The false accusation led to a lot of misplaced anger and complaints towards the two companies, with their Yelp and Facebook page invaded by the netizens. In fact, the two companies never even heard of a man named Andrew Moskowitz, with the Internet just looking for a scapegoat to blame.
http://t.co/xalvcRqePu has a disclaimer on their webpage(!) that Moskowitz doesn't work for them. I'm prepared to take them at their word.
vimeo: 106758397 It’s said that this generation are one of the worst when it comes to concentration; from apps to endless electronic devices, many won’t want to waste time when it comes to reading articles online. This innovative new banner helps internet users to read content up to 3 times faster.
If anyone is still questioning the legitimacy of e-sports, today should be a bit of a wake-up call. The lead photo on the front page of today’s New York Times is of this July’s $ 10 million Dota 2 tournament, The International. That’s right: The Gray Lady has taken note, running a story on the rise of e-sports on the front page of its Sunday edition. The accompanying article is the first in a series exploring how competitive video gaming has developed into a spectator sport. The Times certainly isn’t the first big media company to pay attention to e-sports: ESPN broadcast a preview of The International on one of its cable channels, and, of course, Amazon just purchased Twitch for $ 970 million. Even with all of this attention, however,…
While the full decriminalization of marijuana in the United States is far from guaranteed, momentum has been building at a fast clip in recent years: Colorado and Washington state have taken the lead, with medical marijuana now legal in nearly two dozen states in total. Now, the editorial board of The New York Times is calling for legalization with an opinion being published in tomorrow’s edition. “We reached that conclusion after a great deal of discussion among the members of The Times’s Editorial Board, inspired by a rapidly growing movement among the states to reform marijuana laws,” it says. The piece — titled “Repeal Prohibition, Again” — compares the state of marijuana use in the US today to that of alcohol during the Prohibition…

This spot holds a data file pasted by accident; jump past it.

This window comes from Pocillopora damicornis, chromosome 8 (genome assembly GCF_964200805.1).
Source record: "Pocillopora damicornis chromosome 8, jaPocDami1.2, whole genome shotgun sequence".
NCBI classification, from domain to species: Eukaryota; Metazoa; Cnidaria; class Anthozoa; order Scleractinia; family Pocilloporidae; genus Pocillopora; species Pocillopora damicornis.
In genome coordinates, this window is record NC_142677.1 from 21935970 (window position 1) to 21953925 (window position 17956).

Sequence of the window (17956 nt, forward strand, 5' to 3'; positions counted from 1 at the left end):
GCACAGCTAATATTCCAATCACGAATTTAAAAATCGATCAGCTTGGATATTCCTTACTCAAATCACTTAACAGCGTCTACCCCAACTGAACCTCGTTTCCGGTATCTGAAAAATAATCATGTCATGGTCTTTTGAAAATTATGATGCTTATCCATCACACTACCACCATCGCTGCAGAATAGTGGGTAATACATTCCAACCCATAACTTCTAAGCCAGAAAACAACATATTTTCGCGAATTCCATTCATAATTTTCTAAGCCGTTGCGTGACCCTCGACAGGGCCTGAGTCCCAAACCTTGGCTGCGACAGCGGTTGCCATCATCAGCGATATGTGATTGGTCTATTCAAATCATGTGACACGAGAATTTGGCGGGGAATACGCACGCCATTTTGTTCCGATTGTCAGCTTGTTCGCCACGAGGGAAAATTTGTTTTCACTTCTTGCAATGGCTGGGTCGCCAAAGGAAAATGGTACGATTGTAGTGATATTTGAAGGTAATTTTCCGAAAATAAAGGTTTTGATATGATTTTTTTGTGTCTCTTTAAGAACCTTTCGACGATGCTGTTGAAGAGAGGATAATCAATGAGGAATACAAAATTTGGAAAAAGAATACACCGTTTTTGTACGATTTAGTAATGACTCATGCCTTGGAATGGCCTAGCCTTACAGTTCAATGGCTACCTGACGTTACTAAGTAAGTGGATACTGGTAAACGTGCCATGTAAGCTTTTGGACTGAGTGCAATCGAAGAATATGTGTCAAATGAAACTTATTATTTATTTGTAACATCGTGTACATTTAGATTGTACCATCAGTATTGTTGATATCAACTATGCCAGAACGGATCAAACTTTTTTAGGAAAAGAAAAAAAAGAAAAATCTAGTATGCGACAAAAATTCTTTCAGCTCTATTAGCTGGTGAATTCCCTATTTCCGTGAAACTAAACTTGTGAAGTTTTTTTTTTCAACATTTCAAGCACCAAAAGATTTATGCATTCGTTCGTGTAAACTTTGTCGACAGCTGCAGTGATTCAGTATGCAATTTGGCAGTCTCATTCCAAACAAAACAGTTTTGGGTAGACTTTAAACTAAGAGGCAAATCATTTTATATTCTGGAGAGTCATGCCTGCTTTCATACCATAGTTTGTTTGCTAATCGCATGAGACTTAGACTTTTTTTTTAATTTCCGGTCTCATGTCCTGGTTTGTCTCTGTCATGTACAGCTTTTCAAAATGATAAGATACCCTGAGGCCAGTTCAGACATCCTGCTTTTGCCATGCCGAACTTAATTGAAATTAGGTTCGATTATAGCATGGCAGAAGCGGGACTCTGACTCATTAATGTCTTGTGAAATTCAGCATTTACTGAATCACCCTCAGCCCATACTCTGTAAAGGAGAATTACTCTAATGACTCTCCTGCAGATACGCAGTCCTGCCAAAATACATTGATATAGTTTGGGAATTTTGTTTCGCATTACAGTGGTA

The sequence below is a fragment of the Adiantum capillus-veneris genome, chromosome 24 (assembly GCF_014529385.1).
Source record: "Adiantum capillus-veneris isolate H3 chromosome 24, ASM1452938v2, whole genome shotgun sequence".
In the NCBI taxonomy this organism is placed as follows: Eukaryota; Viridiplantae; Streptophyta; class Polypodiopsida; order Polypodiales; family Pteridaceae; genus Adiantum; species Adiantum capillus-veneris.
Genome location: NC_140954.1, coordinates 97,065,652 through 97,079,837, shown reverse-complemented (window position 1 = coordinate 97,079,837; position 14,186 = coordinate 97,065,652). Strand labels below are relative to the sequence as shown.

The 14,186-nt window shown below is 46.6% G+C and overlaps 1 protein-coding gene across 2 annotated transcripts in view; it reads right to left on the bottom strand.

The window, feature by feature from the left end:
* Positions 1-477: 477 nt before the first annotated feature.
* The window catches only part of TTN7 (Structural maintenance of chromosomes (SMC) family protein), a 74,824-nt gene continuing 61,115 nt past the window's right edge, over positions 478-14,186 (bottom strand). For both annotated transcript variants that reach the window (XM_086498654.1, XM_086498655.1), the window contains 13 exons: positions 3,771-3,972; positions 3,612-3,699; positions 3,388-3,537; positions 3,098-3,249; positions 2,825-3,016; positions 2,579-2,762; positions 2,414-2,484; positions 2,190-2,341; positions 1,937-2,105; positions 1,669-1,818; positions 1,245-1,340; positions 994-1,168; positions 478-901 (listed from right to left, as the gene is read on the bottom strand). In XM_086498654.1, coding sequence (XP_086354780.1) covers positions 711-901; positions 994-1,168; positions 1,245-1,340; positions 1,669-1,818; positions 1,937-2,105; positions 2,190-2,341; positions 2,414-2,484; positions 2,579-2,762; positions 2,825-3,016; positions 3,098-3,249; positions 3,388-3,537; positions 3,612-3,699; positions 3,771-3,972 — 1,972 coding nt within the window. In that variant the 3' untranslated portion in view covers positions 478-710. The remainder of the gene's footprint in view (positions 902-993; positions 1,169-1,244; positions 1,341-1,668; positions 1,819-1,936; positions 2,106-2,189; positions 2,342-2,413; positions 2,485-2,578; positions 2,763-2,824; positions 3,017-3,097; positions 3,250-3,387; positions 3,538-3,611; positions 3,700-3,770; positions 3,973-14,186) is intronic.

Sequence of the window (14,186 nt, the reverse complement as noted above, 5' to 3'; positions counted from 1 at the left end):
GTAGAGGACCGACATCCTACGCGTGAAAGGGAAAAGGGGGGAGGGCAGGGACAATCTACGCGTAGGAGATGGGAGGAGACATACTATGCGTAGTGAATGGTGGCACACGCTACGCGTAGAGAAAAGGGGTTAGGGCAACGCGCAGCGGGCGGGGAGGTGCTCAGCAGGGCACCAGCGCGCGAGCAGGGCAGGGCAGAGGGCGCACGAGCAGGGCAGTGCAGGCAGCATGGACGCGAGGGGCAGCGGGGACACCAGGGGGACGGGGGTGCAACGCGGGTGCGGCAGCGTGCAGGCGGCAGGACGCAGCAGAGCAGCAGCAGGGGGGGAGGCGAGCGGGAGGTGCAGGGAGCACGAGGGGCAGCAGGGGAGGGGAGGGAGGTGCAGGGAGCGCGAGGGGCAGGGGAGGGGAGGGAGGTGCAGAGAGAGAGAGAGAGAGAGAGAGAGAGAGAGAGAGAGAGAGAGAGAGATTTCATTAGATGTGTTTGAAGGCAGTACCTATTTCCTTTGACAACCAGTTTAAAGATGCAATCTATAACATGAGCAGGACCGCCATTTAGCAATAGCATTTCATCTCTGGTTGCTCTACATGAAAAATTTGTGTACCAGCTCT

The terrible, shocking demise of Malaysia Airlines flight 17 this week has left many confused and angered over how such an incident could happen. Some have placed the blame on the air carrier, which is still recovering from the mysterious disappearance of flight 370 just months ago. Licensed aircraft pilot and Atlantic national correspondent James Fallows has written an op-ed in The New York Times demystifying the realities of commercial aviation and defending the struggling airline. Ultimately, it seems some things just can’t be planned for.
The New York Times crossword just hit a whole new level of “epicness.” Fast Company has a profile of Anna Shechtman, the new assistant to Will Shortz, resident puzzlemaster for the Times. Shechtman works with Shortz to refine the crosswords sent in by “constructors,” the people who design and submit puzzles. While they work off the constructor’s original idea, the puzzle pros will change 50 to 80 percent of the clues to ensure it’s good enough for the Times. A 23-year-old Swarthmore grad, Shechtman began solving crosswords nine years ago, and has lately been helping modernize the 61-year-old Shortz’s references and word choices. With Shechtman’s input, recent crosswords have features clues like “State of being awesome, in modern slang”…